After a two-month hiatus, Euphoric Eats is once again alive and well. After starting a job in Manhattan back in late February, to moving out to Brooklyn just one week later, I unfortunately haven’t been able to devote as much time to writing as I would have liked.
However, I recently received some important advice from Pete Genovese, a very successful NJ food writer. He told me that the only way to get better at writing is to just keep at it. With that in mind, it’s time to get back in the game!
My latest gastronomic odyssey brings us to the neighborhood of Prospect Heights, Brooklyn. Home to a seemingly infinite number of cuisines both foreign and domestic, I was faced with the enviable task of choosing where to eat for my housewarming dinner. After much deliberation, courtesy of my ever-dependable Yelp app, my parents and I chose White Tiger, a Korean restaurant and bar right on my street.
Before I discuss my dining experience, I must offer words of caution to any prospective writers: never write on an empty stomach. Looking through White Tiger’s menus and pictures right now is nothing short of torture.
Thankfully, my memory is strong enough to reflect upon my experience. After starting off with some celebratory cocktails and draft beers, we shared a few appetizers amongst the table. Splitting plates is always a great move; the more diverse tastes you can experience, the better.
Anyone who knows me understands my undying love for wings, so once I saw them on the menu, it was a done deal. These weren’t your run-of-the-mill buffalo sauce and ranch dressing wings, though. Dipped in a sweet soy glaze and topped with pickled daikon and jalapenos, my only complaint was that there wasn’t enough on the plate. Though I’m a sucker for spicy foods, these wings are mild enough for anyone, including my mom, to enjoy.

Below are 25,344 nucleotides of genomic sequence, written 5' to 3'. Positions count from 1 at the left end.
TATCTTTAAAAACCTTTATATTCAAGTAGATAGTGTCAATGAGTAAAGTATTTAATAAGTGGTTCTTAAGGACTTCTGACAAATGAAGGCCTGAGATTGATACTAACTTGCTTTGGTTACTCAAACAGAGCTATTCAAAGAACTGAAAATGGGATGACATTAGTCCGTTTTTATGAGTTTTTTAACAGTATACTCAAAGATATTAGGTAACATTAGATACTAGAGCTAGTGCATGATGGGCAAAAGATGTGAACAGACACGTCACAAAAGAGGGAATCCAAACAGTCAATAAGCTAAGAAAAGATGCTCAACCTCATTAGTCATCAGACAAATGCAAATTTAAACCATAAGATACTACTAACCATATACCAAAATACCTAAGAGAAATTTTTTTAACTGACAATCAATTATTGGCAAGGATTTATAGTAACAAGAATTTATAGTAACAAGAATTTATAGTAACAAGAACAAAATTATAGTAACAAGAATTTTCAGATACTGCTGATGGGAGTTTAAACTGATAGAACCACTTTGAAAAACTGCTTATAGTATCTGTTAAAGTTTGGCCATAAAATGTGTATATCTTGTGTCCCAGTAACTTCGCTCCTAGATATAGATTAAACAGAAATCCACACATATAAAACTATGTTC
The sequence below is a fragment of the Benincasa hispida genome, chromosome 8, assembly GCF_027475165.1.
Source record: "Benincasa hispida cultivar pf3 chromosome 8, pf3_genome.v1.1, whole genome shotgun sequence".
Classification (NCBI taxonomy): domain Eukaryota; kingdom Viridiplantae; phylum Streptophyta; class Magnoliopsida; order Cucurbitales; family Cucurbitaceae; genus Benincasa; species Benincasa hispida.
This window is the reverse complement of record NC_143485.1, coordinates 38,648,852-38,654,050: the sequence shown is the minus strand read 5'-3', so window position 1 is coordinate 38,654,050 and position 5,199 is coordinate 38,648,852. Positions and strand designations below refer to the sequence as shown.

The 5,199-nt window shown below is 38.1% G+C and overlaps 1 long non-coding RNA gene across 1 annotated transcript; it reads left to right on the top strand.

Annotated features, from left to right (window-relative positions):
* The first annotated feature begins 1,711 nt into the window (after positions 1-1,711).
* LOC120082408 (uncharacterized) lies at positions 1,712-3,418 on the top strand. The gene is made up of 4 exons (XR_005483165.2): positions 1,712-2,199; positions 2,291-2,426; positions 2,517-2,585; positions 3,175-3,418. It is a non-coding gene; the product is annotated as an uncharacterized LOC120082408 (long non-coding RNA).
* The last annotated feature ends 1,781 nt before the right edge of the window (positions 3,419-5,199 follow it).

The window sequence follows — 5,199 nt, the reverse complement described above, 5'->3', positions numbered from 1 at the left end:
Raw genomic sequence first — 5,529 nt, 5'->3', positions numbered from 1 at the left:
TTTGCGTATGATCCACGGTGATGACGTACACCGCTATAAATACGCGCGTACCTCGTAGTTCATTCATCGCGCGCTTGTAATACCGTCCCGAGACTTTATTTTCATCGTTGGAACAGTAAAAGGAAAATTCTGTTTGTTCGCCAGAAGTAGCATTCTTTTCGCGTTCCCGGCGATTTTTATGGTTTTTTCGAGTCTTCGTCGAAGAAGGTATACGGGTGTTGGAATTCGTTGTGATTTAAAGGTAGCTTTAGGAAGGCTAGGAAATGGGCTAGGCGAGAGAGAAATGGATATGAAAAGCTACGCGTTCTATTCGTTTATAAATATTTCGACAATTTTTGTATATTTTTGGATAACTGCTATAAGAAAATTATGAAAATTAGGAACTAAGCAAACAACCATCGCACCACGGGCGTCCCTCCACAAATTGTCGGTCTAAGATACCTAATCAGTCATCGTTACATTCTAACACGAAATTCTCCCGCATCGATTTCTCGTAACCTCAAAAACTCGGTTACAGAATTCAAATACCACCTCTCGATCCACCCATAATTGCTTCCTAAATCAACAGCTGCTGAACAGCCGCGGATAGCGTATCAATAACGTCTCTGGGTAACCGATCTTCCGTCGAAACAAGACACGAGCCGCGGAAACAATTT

The appetizers didn’t stop there, either. We all shared a bucket of steamed clams, as well as a big bowl of seaweed salad. The clams were on point, and as always, we made sure to dip our bread in the broth. Power moves only.
On the other hand, I had never tried seaweed salad before, so I wasn’t expecting to like it. However, its subtle sweetness gave it a surprisingly savory taste. I would definitely order it again.
Speaking of things I would order again, the spicy pork bulgogi platter over rice was simply delicious. The meat had a rich, zesty flavor, and the sauteed scallions and onions added great supplementary flavor and texture. To top it off, the portion was fit for a king. While I do not consider myself to be royalty, my appetite certainly rivals that of Henry the VIII!
After finishing my plate of porky perfection, I plundered the remains of my parents’ dishes. Mom got a vegetable ramen with tofu; the warm broth was perfect considering how cold of a night it was.
Dad, ever the epicurean, opted for a bowl of smoked eel over rice. We swapped a few bites of each other’s food. It was a bit chewy, but its crispy exterior gave it an outstanding taste. My first experience eating eel was a success. My first experience encountering a live eel was not, however. But I digress!
After devouring nearly everything in sight, we finally waved the white flag. Thankfully the waiter didn’t offer us a dessert menu. Although I’m a big fan of dessert (who isn’t?), this meal sufficiently KO’d all of us. Maybe next time!
It’s always a welcome sight when your parents pick up the tab. Mom, Dad, now that I have a job, perhaps I can afford to pay for a meal! It won’t be at a five-star steakhouse, but I would gladly bring you two back here.
Overall, my family and I had a great experience dining at White Tiger. It’s a cozy little spot in a great neighborhood, and though it’s a little on the pricier side, the quality of the food makes it a worthy investment.
Locals, this is a spot you do not want to miss! Jerseyans and beyond, come and visit!
It’s the…White Tiger!
It’s the thrill of the meal
Rising up to the challenge of your hunger
And the last hungry eater
Stalks his last plate at night
And we’re all eating at…White Tiger!
Sorry, I just couldn’t resist, but hey – A for effort, right?